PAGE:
Denon Electronics introduced their 2009 product line at a press luncheon today in New York City, also webcast live across the country. Chief among the announcements was an array of new audio/video receivers, a product category which has traditionally been strong for Denon, one of the most widely recognized brands for consumers, and the single most popular brand among custom installers.
Denon's retail home theater series line includes the AVR-990 (suggested list price $1,499, expected July), the AVR-890 ($799), AVR-790 ($499) and AVR-590 ($349, these three all due next month). Additional models announced are the AVR-1910 ($549) and AVR-1610 ($379), AVR-4310CI ($1,999, these three landing this month), the AVR-3310CI ($1,499) and the AVR-2310CI ($849, both this month). The “CI” designation refers to Custom Integration, those three models incorporating features and capabilities geared specifically toward professional custom integrators, such as the ability to quickly, precisely configure the hardware for the most complicated setups, even remotely.
Specific features vary from model to model of course, such as the world's first receiver with Audyssey DSX front height/expanded width channels (the AVR-4310CI), as well as Dolby Pro-Logic IIz decoding in all models, which adds perceived height to the horizontal 5.1 or 7.1 surround soundfields. The whole line also provides multiple HDMI 1.3a repeater inputs with Deep Color, xv-Color and Consumer Electronics Control (CEC) support, and analog-to-HDMI conversion (not necessarily scaling on the lower-end models) for one-cable connection between the receiver and the display device regardless of our source components, right as S-video connectivity is beginning to disappear from Denon gear.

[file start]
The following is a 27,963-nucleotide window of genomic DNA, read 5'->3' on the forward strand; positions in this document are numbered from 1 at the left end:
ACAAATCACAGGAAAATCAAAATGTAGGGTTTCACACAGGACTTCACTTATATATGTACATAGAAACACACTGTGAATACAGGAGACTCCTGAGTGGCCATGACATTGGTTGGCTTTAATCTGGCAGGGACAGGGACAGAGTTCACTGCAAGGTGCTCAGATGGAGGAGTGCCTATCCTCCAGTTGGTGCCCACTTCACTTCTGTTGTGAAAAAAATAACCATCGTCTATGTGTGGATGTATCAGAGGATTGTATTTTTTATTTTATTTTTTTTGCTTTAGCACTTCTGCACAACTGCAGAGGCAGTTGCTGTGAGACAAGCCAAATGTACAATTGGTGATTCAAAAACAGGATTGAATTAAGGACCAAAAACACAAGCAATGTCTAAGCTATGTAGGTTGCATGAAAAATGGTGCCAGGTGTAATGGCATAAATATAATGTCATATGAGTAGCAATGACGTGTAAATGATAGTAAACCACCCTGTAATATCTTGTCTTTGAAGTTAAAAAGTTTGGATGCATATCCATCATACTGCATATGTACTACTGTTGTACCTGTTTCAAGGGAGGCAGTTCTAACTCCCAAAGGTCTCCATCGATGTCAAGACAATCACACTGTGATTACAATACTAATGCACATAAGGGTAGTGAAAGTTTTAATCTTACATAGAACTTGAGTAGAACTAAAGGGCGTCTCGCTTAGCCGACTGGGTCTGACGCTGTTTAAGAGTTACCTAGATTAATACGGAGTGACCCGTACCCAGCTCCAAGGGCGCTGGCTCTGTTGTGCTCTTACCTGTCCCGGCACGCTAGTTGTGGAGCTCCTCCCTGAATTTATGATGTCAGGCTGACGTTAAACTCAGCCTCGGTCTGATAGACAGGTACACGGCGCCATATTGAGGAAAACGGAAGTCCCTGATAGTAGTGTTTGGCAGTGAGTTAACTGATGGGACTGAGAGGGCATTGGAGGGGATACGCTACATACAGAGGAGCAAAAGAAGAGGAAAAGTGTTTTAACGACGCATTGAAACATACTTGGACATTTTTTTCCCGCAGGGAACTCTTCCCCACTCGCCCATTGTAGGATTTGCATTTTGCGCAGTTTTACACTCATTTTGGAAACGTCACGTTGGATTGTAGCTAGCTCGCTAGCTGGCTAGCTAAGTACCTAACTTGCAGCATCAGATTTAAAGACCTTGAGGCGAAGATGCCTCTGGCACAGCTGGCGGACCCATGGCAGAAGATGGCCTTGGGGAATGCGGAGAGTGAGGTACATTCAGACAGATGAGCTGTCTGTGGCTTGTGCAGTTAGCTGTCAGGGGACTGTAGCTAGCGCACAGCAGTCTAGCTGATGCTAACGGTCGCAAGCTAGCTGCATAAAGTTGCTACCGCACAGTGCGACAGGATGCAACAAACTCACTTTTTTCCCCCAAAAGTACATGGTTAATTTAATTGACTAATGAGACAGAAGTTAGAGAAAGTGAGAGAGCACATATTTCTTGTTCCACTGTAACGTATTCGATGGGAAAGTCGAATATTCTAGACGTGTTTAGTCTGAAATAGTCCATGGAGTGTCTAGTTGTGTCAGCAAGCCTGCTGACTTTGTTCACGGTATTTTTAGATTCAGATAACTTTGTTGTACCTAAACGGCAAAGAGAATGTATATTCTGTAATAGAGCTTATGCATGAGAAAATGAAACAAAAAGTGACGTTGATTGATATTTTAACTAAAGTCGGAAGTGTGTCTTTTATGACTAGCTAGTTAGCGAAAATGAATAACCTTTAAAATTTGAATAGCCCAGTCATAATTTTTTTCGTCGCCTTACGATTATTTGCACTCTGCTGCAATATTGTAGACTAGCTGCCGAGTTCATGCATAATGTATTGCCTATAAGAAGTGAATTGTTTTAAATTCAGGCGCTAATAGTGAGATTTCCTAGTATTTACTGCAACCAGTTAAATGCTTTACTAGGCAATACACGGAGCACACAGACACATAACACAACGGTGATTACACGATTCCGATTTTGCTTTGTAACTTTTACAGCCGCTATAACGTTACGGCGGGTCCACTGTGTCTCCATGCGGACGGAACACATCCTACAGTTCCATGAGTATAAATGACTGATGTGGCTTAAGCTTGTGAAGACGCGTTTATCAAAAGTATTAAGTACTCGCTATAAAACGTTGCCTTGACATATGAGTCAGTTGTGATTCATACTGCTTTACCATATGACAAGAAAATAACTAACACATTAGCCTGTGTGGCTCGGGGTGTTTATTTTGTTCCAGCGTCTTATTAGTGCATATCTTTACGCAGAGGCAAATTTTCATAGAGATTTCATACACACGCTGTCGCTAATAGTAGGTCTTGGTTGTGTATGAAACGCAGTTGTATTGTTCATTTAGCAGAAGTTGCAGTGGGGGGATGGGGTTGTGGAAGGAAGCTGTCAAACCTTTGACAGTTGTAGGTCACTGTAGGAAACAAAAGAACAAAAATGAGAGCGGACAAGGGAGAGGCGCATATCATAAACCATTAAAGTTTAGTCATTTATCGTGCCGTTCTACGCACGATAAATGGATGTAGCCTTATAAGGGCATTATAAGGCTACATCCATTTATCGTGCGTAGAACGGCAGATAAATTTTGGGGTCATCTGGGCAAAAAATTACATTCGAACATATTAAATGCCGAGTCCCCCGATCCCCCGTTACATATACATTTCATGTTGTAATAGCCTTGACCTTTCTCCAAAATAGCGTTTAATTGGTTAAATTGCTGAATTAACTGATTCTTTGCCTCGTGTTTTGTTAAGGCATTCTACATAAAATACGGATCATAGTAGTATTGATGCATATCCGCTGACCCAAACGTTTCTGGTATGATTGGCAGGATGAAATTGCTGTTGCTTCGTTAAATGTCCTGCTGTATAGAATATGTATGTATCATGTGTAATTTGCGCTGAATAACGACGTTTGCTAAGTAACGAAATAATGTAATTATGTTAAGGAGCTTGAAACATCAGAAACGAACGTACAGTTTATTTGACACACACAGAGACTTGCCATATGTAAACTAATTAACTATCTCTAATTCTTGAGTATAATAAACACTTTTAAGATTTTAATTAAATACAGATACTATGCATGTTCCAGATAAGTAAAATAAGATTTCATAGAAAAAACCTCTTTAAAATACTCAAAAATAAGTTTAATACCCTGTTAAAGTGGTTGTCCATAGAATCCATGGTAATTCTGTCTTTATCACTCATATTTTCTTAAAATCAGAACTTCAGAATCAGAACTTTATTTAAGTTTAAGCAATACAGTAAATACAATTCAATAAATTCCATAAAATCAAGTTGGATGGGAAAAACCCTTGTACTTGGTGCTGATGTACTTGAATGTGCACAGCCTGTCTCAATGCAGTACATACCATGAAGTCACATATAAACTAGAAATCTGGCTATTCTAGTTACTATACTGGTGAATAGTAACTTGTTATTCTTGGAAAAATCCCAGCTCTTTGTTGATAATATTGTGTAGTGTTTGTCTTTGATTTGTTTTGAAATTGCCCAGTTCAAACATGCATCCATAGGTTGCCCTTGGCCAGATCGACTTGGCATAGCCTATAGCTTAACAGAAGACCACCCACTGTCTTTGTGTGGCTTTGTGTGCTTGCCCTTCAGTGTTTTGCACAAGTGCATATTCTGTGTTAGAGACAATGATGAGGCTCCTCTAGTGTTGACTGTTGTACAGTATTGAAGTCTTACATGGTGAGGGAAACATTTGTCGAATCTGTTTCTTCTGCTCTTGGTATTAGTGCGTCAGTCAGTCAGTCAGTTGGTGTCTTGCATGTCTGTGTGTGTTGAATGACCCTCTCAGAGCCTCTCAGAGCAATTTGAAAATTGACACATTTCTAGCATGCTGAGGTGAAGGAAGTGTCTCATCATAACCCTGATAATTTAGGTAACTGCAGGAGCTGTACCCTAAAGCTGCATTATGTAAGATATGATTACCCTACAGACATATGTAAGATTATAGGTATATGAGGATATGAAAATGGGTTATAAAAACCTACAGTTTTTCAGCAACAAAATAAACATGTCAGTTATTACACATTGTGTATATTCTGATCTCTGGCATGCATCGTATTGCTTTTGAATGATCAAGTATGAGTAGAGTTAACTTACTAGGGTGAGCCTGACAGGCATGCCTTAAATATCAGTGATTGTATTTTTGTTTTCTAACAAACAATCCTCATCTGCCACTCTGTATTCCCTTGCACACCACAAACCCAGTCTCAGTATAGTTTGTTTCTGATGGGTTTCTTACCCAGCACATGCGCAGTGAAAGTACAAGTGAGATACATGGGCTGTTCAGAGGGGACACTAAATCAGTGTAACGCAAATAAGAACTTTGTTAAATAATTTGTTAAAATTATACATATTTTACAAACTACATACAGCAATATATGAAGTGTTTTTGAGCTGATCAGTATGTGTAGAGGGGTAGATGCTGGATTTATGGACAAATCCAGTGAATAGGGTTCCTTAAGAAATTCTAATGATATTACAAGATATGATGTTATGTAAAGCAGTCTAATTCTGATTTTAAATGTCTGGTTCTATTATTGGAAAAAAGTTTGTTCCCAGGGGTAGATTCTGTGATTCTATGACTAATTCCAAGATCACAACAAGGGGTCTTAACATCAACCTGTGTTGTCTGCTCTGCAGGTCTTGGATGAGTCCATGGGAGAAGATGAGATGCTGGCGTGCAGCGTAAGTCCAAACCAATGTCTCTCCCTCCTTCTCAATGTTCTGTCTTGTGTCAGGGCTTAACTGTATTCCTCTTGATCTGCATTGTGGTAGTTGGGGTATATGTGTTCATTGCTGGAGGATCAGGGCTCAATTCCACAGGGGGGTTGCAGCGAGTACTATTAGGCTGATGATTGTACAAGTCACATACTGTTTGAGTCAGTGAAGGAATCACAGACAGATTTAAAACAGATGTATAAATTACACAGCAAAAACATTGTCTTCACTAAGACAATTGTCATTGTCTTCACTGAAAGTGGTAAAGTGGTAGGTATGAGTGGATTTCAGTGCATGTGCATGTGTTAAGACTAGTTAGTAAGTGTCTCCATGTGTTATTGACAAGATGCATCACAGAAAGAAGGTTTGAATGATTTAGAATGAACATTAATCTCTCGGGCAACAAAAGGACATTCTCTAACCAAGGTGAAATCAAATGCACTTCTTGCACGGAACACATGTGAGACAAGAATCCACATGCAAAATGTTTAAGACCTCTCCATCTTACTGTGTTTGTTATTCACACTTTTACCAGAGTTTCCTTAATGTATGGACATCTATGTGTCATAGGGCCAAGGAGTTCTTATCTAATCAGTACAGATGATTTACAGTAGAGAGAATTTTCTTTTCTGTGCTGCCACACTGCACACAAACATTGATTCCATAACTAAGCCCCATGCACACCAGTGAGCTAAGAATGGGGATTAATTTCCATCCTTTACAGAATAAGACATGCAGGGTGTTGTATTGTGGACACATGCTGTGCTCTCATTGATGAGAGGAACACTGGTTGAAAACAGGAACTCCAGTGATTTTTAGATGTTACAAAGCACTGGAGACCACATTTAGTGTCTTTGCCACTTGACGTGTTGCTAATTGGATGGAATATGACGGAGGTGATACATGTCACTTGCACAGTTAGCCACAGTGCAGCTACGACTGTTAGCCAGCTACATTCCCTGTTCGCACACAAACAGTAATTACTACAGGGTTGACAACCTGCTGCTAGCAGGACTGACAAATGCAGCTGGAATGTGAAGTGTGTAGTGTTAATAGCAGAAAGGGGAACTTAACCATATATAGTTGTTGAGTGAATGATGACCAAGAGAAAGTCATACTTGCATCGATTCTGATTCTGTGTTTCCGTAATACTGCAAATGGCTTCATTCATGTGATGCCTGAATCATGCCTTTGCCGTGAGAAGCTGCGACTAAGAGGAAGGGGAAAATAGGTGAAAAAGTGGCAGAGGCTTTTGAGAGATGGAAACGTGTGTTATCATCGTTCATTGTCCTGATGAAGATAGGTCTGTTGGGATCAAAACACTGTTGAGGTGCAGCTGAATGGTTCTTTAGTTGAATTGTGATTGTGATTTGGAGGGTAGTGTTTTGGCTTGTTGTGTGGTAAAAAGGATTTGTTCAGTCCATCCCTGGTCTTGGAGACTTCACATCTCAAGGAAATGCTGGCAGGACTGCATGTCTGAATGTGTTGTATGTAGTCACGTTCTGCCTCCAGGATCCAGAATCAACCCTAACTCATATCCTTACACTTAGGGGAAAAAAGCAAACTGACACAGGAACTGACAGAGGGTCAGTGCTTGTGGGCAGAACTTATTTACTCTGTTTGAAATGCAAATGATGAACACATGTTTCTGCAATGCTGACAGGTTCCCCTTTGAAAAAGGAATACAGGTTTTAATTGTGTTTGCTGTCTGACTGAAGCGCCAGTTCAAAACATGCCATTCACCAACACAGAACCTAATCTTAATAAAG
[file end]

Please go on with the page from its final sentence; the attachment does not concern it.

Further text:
All of the higher end models have now switched to high-performance Anchor Bay video processor chips, while next-generation high-definition audio decoding is also common to the entire new product line, namely Dolby TrueHD and DTS-HD Master Audio. The graphic user interface ("GUI") has also been overhauled with simpler, clearer menus and operation that only becomes deeper and more elaborate as we move up the ranks of the new receivers.
To further expand the functionality, Denon will be releasing a pair of sophisticated iPod docks this August. It's almost a shame to call them "docks" since their features go so far beyond the simple audio connectivity offered by most products in this category. These are more like "network-enabled audio/video servers" which can send their music throughout the house, even to multiple connected users. A special “party mode" for use with the new receivers enables simultaneous music in up to five Denon devices on the home network. The DRM of premium iTunes audio content is a non-issue with those Denon receivers which support Direct Connect via USB, since the iPod will be putting out its full-quality digital PCM signal via its standard cable, while maintaining Apple's full command and control functionality. The wireless model ASD-51W ($299.99) offers automatic Wi-Fi setup, and both it and the wired ASD-51N ($249.99) can stream internet radio plus support Rhapsody and Napster services.
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